Thursday, October 12, 2006

Truths are stories made to connect facts?

This comment on the xenophobia issue is from Colin Hannaford, known to many of you at the NCF:

Recently I was invited to a conference in London organised by the Next Century Foundation and the Church of St Brides, Fleet Street. The participants, Christian, Jewish, Muslim, and secular, were concerned by the waves of xenophobia and conspiracy theories being reported in the media and threatening to drown rational discourse.

When asked to comment, I pointed out that just three centuries ago science had been in a similar predicament. It then seemed impossible to disentangle the innumerable theories about the working of reality, each one being upheld by its adherents as the only possible truth. The success of Newton’s cosmology appeared to offer a complete alternative, one directed and overseen by God, but also not susceptible to conflicting claims on His attention by sacrifice or prayer. But then, I continued - for I was allowed only a few minutes to comment on the main speeches - science fell into the same trap as others. Scientists began to believe that the purpose of science is to discover Truth.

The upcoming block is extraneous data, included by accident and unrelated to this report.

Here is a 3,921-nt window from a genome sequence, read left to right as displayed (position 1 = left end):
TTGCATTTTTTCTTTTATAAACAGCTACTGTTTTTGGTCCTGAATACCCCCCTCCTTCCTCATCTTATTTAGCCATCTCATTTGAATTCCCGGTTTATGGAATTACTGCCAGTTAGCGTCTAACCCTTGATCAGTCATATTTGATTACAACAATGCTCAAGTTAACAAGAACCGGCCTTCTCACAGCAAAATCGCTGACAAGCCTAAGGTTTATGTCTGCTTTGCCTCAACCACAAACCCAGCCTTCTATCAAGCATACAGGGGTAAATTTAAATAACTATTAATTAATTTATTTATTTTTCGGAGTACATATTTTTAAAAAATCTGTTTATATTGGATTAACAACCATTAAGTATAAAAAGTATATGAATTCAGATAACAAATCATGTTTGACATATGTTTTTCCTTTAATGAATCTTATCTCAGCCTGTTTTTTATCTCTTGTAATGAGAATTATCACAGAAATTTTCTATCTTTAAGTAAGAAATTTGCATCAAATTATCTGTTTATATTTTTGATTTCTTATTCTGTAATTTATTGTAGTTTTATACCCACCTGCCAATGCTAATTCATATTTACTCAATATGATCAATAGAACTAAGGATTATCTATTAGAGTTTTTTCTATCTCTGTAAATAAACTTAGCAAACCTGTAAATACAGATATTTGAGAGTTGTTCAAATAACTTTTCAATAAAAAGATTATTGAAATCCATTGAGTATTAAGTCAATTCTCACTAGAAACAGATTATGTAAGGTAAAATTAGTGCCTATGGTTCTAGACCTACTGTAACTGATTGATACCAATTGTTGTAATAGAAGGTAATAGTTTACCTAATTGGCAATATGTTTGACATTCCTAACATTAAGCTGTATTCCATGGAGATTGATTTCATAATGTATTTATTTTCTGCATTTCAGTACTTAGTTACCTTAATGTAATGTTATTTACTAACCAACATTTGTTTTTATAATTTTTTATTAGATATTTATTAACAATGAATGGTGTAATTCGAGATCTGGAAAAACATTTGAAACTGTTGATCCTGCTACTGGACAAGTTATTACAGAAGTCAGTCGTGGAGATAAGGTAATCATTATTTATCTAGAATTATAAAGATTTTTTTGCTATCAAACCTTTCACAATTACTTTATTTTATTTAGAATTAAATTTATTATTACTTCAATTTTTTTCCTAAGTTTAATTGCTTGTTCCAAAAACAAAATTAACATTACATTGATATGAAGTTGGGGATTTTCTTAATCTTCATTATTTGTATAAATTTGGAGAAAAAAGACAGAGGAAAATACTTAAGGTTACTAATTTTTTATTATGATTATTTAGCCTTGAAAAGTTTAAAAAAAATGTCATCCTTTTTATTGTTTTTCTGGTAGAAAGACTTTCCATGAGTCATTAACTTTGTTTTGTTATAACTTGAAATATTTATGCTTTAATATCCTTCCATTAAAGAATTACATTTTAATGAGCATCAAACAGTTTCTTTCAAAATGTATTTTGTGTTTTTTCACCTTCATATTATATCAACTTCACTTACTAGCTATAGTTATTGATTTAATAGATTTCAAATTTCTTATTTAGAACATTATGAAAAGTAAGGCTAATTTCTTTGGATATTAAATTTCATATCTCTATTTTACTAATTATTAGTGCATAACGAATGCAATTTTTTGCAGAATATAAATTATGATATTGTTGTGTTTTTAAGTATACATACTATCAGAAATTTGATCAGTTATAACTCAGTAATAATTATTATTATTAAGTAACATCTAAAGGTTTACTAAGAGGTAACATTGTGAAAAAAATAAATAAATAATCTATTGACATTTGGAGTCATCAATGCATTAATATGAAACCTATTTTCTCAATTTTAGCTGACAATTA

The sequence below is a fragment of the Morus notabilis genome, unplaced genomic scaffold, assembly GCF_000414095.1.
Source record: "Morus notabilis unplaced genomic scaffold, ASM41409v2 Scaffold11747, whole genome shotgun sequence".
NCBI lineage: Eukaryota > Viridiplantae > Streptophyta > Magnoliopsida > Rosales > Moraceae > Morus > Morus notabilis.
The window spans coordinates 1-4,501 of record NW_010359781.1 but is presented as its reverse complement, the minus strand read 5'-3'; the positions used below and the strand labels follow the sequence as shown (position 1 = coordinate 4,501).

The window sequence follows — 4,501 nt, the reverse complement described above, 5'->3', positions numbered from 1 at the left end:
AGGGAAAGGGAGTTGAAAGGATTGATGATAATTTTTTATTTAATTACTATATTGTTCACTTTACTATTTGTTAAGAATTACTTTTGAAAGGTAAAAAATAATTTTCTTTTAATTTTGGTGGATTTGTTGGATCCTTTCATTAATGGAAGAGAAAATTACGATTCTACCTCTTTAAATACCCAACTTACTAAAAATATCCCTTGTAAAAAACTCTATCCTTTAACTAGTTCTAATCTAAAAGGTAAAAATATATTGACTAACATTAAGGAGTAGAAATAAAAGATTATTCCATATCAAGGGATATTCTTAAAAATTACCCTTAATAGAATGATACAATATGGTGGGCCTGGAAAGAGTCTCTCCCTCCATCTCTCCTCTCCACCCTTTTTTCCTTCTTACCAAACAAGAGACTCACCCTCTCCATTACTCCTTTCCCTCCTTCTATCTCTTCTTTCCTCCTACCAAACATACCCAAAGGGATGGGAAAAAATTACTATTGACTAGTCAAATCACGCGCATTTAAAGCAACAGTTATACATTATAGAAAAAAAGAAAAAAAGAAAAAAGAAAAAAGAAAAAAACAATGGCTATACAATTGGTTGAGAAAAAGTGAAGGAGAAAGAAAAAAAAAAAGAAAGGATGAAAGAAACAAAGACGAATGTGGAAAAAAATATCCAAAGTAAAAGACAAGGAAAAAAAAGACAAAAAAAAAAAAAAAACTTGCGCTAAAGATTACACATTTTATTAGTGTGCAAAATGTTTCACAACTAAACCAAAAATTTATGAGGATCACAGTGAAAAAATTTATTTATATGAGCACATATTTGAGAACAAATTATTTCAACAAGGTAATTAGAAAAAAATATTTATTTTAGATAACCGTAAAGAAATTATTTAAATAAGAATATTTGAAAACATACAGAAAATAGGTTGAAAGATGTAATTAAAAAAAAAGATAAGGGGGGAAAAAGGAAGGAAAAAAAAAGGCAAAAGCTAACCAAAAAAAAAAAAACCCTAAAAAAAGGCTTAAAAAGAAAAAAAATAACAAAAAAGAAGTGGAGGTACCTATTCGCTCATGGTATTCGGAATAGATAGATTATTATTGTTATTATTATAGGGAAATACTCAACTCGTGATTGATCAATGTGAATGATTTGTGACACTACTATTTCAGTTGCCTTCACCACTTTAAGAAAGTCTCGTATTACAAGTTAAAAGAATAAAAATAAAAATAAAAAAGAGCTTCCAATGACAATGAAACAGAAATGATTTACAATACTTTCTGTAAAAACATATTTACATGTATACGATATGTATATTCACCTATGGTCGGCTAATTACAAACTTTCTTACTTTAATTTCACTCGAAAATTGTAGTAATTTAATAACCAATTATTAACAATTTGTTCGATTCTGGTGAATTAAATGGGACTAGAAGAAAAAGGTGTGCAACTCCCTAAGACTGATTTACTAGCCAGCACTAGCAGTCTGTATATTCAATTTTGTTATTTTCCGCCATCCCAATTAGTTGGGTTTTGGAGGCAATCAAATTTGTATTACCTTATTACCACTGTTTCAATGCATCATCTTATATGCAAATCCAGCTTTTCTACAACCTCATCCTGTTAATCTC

But truths, I said, have to be understood as stories which connect together chosen facts. Exactly the same facts may be also connected by different stories. Conspiracies then form, each favouring the truth of one particular story over the others.

Sooner or later, in science - as occasionally also in life - a fact appears of obviously great significance, which no degree of modification of some conspirators’ stories can connect with the other facts. Then these conspirators will be forced to abandon their particular story - at least, ostensibly; at least for the time being.

I proposed, therefore, that the solution to their fears is to realise that the media is simply a major part of a society’s education system. If social consensus is to be prevented from collapsing under the weight of so many conspiracy theories; and - far more important - if open warfare is also to be prevented, schools must teach children what scientists now accept: that all truths are stories made to connect chosen facts. The facts themselves are often important, demonstrable, immutable. But all these stories must be treated to an appropriate degree of scepticism. All must be treated - just as science now treats its theories - as contingent and provisional until or unless action is called for. If this then occurs, the action must also involve accepting responsibility for any consequence.

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